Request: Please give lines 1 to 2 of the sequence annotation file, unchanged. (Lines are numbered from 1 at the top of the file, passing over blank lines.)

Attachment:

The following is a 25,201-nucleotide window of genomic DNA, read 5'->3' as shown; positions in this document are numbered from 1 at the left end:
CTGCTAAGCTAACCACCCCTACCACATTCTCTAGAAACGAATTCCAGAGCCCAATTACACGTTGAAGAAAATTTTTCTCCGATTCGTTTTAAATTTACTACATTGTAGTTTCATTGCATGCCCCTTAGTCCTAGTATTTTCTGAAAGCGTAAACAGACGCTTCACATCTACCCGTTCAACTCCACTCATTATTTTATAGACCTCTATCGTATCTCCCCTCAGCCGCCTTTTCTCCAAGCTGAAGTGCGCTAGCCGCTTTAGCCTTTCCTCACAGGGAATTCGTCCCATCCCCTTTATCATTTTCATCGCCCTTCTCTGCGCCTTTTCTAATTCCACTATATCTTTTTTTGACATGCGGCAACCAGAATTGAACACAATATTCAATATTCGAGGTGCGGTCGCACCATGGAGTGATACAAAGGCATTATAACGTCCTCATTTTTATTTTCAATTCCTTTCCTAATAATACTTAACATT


The following is a 25,201-nucleotide window of genomic DNA, read 5'->3' as shown; positions in this document are numbered from 1 at the left end:
CTGCTAAGCTAACCACCCCTACCACATTCTCTAGAAACGAATTCCAGAGCCCAATTACACGTTGAAGAAAATTTTTCTCCGATTCGTTTTAAATTTACTACATTGTAGTTTCATTGCATGCCCCTTAGTCCTAGTATTTTCTGAAAGCGTAAACAGACGCTTCACATCTACCCGTTCAACTCCACTCATTATTTTATAGACCTCTATCGTATCTCCCCTCAGCCGCCTTTTCTCCAAGCTGAAGTGCGCTAGCCGCTTTAGCCTTTCCTCACAGGGAATTCGTCCCATCCCCTTTATCATTTTCATCGCCCTTCTCTGCGCCTTTTCTAATTCCACTATATCTTTTTTTGACATGCGGCAACCAGAATTGAACACAATATTCAATATTCGAGGTGCGGTCGCACCATGGAGTGATACAAAGGCATTATAACGTCCTCATTTTTATTTTCAATTCCTTTCCTAATAATACTTAACATT